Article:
Traditionally, tennis isn’t an Olympic sport.
Indeed, the sport wasn’t part of the games until 1984. Olympic tennis has struggled for prestige in the years since, with the awkward scheduling between Wimbledon and the US Open not helping matters. This isn’t to say elite level players aren’t driven by the prospect of a gold medal, though.
Novak Djokovic, for instance, sees victory in the men’s singles in Tokyo as an important part of a potentially historic year. Steffi Graf is still the only men’s or women’s singles player to have completed the fabled ‘Golden Slam’ (all four Grand Slams and Olympic gold won in the same year) and so with the Australian Open, Roland Garros and Wimbledon titles already in-hand, Djokovic has history in his sights.
Novak Djokovic will look to complete the calendar Golden Slam for the first time since Steffi Graf in 1988 🏆🏆🏆🥇🏆 pic.twitter.com/2lrCVWOxXQ
— US Open Tennis (@usopen) July 15, 2021
The field, however, will reflect a number of concerns around this year’s Olympic tennis tournament. Rafael Nadal and Roger Federer both withdrew due to injury while Serena Williams hinted at her dissatisfaction at the COVID-19 situation in Japan when confirming her intention to skip the Olympics.
Dominic Thiem, Matteo Berrettini, Roberto Bautista Agut, David Goffin, Denis Shapovalov, Casper Ruud, Milos Raonic and Grigor Dimitrov will all be missing from the men’s singles for one reason or another with Simona Halep, Sofia Kenin, Bianca Andreescu, Coco Gauff and Victoria Azarenka also skipping the women’s singles.
On the men’s side, Daniil Medvedev could be Djokovic’s biggest challenger. The Russian is currently ranked number two in the world despite failing to make much of an impact at Wimbledon and is one of the few players who can stick with Djokovic from the baseline on a hard court. Indeed, Medvedev is very difficult to break down and hit through. Those qualities could serve him well in Tokyo.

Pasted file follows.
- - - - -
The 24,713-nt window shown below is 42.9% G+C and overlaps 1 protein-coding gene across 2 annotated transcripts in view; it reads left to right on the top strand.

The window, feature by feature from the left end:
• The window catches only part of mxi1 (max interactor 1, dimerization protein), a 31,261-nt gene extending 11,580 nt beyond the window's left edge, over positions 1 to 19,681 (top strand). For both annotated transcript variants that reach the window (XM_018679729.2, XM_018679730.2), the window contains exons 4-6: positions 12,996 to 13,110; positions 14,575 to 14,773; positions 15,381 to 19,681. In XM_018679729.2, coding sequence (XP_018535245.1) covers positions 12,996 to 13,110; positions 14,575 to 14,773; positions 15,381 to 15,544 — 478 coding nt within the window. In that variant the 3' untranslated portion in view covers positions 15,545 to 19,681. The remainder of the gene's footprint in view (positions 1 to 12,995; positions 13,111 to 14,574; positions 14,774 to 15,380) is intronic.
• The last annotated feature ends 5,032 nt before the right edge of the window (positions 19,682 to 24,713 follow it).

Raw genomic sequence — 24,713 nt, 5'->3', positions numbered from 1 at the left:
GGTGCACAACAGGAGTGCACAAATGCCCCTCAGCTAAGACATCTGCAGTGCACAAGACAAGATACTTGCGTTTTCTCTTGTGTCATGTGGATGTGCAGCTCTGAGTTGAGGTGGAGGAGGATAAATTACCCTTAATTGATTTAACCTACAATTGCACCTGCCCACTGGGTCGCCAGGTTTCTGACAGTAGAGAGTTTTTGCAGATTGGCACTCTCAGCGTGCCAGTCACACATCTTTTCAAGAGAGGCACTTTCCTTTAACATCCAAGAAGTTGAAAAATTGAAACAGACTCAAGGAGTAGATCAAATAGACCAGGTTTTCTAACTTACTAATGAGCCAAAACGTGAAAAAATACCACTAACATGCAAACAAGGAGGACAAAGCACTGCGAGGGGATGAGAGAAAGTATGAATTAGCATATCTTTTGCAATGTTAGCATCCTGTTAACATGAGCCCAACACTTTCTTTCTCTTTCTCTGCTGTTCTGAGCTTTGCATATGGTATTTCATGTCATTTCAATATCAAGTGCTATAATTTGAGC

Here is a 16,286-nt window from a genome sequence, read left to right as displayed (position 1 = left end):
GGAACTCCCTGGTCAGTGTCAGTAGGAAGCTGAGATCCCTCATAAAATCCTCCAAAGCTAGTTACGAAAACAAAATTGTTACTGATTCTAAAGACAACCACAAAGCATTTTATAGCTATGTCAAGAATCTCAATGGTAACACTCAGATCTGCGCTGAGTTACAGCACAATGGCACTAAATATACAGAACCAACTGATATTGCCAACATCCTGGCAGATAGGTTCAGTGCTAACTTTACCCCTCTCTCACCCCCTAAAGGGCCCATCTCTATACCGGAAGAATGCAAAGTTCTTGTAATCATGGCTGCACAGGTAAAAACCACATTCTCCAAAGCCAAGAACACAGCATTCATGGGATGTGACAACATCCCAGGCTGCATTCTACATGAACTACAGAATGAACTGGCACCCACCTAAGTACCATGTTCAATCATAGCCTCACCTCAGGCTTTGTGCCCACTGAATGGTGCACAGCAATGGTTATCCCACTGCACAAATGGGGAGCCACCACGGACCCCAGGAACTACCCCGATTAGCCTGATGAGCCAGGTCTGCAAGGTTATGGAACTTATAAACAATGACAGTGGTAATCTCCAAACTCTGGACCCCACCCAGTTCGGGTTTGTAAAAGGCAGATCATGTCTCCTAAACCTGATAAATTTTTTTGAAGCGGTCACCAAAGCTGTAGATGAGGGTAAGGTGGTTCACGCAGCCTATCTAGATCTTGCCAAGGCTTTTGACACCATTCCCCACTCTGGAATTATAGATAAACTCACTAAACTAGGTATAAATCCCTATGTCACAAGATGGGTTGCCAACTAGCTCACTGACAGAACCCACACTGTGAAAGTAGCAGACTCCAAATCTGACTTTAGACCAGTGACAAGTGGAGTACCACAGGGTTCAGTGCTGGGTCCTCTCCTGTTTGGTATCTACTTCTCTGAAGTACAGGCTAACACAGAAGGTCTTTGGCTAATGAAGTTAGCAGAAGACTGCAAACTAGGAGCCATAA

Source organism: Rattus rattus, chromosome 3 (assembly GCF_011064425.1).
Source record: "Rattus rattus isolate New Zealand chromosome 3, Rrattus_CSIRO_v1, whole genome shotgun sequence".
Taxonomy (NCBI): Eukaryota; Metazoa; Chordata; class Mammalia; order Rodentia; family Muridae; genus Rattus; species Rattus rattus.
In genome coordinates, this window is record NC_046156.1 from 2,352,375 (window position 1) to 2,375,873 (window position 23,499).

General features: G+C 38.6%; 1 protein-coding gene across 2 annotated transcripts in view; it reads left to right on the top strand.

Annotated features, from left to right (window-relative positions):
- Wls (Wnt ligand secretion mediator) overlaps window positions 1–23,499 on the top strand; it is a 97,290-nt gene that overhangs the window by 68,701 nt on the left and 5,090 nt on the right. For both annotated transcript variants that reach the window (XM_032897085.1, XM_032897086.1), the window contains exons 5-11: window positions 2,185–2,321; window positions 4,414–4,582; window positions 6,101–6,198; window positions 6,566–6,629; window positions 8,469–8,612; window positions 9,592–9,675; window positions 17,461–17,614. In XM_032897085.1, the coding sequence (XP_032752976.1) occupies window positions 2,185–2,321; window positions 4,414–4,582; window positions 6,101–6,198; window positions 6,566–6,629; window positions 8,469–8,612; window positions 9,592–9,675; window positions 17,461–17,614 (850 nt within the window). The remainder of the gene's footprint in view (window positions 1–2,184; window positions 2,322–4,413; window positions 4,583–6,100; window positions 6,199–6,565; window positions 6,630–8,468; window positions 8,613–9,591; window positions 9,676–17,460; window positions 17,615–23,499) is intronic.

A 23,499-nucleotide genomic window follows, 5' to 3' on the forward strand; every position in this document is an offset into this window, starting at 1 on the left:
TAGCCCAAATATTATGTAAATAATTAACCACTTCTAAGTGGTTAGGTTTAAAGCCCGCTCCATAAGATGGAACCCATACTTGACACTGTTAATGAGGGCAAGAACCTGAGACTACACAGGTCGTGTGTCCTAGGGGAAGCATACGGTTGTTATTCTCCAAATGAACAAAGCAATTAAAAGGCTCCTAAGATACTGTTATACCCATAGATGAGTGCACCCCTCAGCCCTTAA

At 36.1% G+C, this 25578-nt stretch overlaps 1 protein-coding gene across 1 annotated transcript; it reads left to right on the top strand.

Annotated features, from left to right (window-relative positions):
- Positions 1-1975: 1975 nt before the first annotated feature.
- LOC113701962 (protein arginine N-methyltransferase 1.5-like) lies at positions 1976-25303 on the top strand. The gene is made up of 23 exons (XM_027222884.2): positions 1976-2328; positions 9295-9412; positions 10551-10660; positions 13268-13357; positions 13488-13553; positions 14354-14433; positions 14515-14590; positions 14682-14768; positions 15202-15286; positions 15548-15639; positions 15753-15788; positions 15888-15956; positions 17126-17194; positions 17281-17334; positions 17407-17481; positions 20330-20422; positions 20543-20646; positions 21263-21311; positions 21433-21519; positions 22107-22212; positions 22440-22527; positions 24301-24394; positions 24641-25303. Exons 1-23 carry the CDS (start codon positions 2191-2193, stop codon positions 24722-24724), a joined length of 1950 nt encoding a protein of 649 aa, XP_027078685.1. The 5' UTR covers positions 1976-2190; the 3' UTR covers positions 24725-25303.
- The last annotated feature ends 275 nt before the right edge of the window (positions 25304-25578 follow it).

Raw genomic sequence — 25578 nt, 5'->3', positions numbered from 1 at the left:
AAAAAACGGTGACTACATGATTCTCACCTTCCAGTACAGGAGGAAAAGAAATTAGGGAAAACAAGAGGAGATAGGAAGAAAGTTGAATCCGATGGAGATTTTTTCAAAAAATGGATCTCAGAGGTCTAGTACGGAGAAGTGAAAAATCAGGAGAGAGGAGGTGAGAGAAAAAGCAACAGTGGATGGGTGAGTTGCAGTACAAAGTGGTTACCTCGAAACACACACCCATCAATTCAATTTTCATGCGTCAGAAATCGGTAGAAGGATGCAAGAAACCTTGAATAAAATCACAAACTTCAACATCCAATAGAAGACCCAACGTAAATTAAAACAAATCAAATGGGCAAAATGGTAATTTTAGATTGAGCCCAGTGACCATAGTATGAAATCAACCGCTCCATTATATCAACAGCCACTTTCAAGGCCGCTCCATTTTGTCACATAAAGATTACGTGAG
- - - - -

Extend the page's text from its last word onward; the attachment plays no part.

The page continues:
Stefanos Tsitsipas is another who will fancy his chances of a good tournament having made his first-ever Grand Slam final at Roland Garros just two months ago. The Greek might not be in the best of form, losing in the quarter-finals of this week’s Hamburg Open, but the number three seed has the weapons to be a threat in Tokyo.
Andy Murray enters the men’s singles as the defending champion having won the gold medal at both the 2012 and 2016 Olympics. The last five years have brought more challenging times for the three-times Grand Slam winner who is now playing with a metal hip, but there’s something about the Olympics that brings the best out of Murray.
— Team GB (@TeamGB) July 20, 2021
The best of three-set format (until the final, which is a best of five-set match) could see Sascha Zverev make a good run. Long-tipped as a future Grand Slam winner, the German has struggled to dismiss opponents in the early rounds of best of five-set tournaments, to the point where Zverev’s tendency to get involved in five-set slogs has become comedic material.